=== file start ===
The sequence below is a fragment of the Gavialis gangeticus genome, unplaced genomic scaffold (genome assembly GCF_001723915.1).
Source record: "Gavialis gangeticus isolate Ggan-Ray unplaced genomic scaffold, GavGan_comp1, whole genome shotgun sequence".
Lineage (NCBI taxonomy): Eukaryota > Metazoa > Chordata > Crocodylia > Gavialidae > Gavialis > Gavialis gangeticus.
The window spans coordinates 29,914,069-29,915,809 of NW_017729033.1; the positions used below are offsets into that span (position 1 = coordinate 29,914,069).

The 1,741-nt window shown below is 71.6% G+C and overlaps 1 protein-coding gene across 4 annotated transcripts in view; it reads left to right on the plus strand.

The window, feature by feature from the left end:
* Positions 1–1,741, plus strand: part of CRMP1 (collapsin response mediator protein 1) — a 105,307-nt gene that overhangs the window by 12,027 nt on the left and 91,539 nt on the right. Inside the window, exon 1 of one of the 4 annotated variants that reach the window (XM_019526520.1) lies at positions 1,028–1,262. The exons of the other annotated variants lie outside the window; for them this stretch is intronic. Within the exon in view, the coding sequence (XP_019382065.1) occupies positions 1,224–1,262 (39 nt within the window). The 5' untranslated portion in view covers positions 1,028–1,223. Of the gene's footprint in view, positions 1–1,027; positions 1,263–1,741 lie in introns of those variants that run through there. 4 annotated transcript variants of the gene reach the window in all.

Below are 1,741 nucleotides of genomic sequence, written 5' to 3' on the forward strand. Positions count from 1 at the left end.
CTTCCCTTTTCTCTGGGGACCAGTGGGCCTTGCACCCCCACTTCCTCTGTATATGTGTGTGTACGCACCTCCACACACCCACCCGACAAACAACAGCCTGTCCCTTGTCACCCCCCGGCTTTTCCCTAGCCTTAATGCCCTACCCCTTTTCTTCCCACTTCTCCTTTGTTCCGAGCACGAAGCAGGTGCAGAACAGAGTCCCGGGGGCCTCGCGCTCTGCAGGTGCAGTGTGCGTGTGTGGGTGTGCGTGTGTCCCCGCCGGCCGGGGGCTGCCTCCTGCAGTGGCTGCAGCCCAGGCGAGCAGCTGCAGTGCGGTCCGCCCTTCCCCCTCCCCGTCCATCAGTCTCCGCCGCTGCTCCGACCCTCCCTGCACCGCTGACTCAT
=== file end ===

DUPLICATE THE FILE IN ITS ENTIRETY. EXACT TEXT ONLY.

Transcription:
The sequence below is a fragment of the Gavialis gangeticus genome, unplaced genomic scaffold (genome assembly GCF_001723915.1).
Source record: "Gavialis gangeticus isolate Ggan-Ray unplaced genomic scaffold, GavGan_comp1, whole genome shotgun sequence".
Lineage (NCBI taxonomy): Eukaryota > Metazoa > Chordata > Crocodylia > Gavialidae > Gavialis > Gavialis gangeticus.
The window spans coordinates 29,914,069-29,915,809 of NW_017729033.1; the positions used below are offsets into that span (position 1 = coordinate 29,914,069).

The 1,741-nt window shown below is 71.6% G+C and overlaps 1 protein-coding gene across 4 annotated transcripts in view; it reads left to right on the plus strand.

The window, feature by feature from the left end:
* Positions 1–1,741, plus strand: part of CRMP1 (collapsin response mediator protein 1) — a 105,307-nt gene that overhangs the window by 12,027 nt on the left and 91,539 nt on the right. Inside the window, exon 1 of one of the 4 annotated variants that reach the window (XM_019526520.1) lies at positions 1,028–1,262. The exons of the other annotated variants lie outside the window; for them this stretch is intronic. Within the exon in view, the coding sequence (XP_019382065.1) occupies positions 1,224–1,262 (39 nt within the window). The 5' untranslated portion in view covers positions 1,028–1,223. Of the gene's footprint in view, positions 1–1,027; positions 1,263–1,741 lie in introns of those variants that run through there. 4 annotated transcript variants of the gene reach the window in all.

Below are 1,741 nucleotides of genomic sequence, written 5' to 3' on the forward strand. Positions count from 1 at the left end.
CTTCCCTTTTCTCTGGGGACCAGTGGGCCTTGCACCCCCACTTCCTCTGTATATGTGTGTGTACGCACCTCCACACACCCACCCGACAAACAACAGCCTGTCCCTTGTCACCCCCCGGCTTTTCCCTAGCCTTAATGCCCTACCCCTTTTCTTCCCACTTCTCCTTTGTTCCGAGCACGAAGCAGGTGCAGAACAGAGTCCCGGGGGCCTCGCGCTCTGCAGGTGCAGTGTGCGTGTGTGGGTGTGCGTGTGTCCCCGCCGGCCGGGGGCTGCCTCCTGCAGTGGCTGCAGCCCAGGCGAGCAGCTGCAGTGCGGTCCGCCCTTCCCCCTCCCCGTCCATCAGTCTCCGCCGCTGCTCCGACCCTCCCTGCACCGCTGACTCAT